– Marc Hardgrove, CEO at Thehoth
How translation and multilingualism play a crucial role in language diversity in the workplace
In the past, companies and workplaces tended to be insular, comprising local people who lived within or around the area. But with the market and the economy globalising, workplace diversity has become more crucial to businesses than ever before, for no small reason other than that a multicultural workforce can bring a variety of perspectives and experiences, which can help drive innovation and creativity.
How can you support diversity and inclusion in the workplace? The clearest and most straightforward method is through translation and multilingualism. Providing multinational translation services and encouraging multiple languages to be spoken at work can help break down language barriers and ensure that everyone can communicate effectively.
This is especially important in organisations with companies and subsidiaries in different countries and continents, where local employees speak the native tongue alongside the language used for work.
A few experts share their thoughts on the matter:
“We are fortunate to have a culturally and multilingually diverse team, and I feel that this greatly benefits our business. This diversity ensures that there is always a fresh perspective to learn from and helps us to avoid falling victim to confirmation bias. Being a remote business, we have employees based around the world, from southwest India to Sweden, so engagement can be a challenge.
One thing which I find helpful is scheduling regular check-ins and virtual meetings. This helps to create a sense of community. I am also a big advocate of collaboration. I encourage this across departments, and endeavour to ensure that everyone gets the opportunity to work together, or to provide feedback on one another’s projects.
I also take care to recognise, celebrate, and embrace the wide variety of languages, cultures, and experiences which our team contributes to the company. I feel it’s important to be proactive, rather than passive with this.”
– Alex Mastin, CEO & founder of Home Grounds
“Companies can promote multilingual diversity depending on the organisation’s specific needs and resources. This can include language training for employees, translation services for important documents and communications, and hosting cultural awareness events. These demonstrate [the company’s] commitment to keeping their workplaces diverse, accepting of different points of view, and making their employees comfortable and respected despite their unique and varied experiences.”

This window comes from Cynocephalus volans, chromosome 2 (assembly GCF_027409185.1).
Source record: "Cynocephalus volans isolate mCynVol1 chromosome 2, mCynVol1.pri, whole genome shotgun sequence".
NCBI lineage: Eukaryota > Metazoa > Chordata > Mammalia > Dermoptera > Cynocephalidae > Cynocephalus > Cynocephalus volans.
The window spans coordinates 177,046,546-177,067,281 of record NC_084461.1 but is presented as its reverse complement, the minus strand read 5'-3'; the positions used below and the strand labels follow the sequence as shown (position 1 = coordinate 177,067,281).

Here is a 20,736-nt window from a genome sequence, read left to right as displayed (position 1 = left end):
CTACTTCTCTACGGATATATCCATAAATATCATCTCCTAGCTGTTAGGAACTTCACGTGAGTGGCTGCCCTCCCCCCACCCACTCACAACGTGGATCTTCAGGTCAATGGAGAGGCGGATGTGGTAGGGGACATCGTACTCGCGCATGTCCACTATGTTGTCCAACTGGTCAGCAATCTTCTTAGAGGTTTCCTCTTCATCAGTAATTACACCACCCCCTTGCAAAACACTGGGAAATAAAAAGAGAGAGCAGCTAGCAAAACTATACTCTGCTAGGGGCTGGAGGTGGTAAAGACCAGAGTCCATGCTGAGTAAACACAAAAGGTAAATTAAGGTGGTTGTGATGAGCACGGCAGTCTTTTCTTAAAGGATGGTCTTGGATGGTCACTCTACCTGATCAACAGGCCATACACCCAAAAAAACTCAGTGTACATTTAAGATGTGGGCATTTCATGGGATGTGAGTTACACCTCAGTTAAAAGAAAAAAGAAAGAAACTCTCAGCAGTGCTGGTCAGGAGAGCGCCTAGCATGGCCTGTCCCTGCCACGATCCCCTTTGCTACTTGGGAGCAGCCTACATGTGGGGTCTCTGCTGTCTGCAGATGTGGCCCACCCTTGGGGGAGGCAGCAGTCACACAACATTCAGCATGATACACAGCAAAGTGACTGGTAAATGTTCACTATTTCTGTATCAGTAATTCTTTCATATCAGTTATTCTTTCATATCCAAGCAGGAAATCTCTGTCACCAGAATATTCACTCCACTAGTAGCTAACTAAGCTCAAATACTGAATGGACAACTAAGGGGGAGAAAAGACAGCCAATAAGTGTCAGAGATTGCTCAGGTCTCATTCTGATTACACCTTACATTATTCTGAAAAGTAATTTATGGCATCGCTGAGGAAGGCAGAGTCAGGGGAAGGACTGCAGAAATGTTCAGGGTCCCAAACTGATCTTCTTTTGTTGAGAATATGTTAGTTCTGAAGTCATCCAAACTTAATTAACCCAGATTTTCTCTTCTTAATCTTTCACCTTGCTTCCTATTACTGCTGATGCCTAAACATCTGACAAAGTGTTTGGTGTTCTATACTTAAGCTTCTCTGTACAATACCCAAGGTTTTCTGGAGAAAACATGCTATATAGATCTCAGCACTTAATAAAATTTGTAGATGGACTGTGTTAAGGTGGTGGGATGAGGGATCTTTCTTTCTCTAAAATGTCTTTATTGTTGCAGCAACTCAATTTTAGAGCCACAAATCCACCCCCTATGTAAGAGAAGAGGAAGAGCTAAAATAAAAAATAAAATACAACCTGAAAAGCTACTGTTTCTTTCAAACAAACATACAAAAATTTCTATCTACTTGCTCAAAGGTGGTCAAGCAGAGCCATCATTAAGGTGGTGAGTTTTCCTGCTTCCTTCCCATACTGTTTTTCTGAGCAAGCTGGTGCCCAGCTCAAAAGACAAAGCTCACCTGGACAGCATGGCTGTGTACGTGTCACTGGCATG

– Jerica Amores, Head of Human Relations and Vendor Management at Tomedes
A workplace that celebrates and supports language and cultural diversity is one that’s built for a stronger, more engaged workforce. It is also one that is better equipped to meet the challenges of a global economy.
Connection and collaboration strengthens cultural and language diversity in the workplace
With such cultural and language diversity in the workplace, is it even possible to reach a mutual understanding across the board, from the head honchos of the management to the part-time workers and interns?
Of course. To help usher in a culture of collaboration and connection, organisations can implement various strategies. For instance:
“… providing cultural sensitivity training, promoting diversity and inclusion, and encouraging cross-cultural communication and collaboration. To increase engagement and productivity in a team, some tips and advice include: clearly communicating the company’s goals and objectives. Providing employees with opportunities for growth and development. Recognizing and rewarding employees for their contributions.”
– Anthony Bautista, Founder and CEO at Pure CBD Now
This approach helps break down silos and instead encourage knowledge and expertise sharing across the organisation. Another effective way to inspire relationship building is through creating a healthy work environment.
“In my opinion, the working environment and the infrastructure are significant contributors to boosting the effectiveness of the team and the amount of work that they produce. In my opinion, the employees’ feelings, thoughts, and overall performance in the workplace are all significantly impacted by their physical surroundings.
As a consequence of this, many companies are paying attention while they are creating the interiors of their offices. They ensure that there is adequate lighting, that the arrangement of the furniture is comfortable, and that there is a touch of the outdoors brought in by the use of plants and flowers.
The atmosphere that prevails within the office itself is another factor that contributes to the overall level of productivity among teams. The general productivity and efficiency of a business might suffer when there are dominant leaders, employees who are condescending to one another, and office politics.”
–Emir Bacic, co-founder of Pricelisto
Organisations can leverage technology to facilitate collaboration and communication among employees. Video conferencing tools can be used to enable virtual meetings and remote teamwork. Project management tools can also be used to help teams track progress, assign tasks, and collaborate on projects in real-time.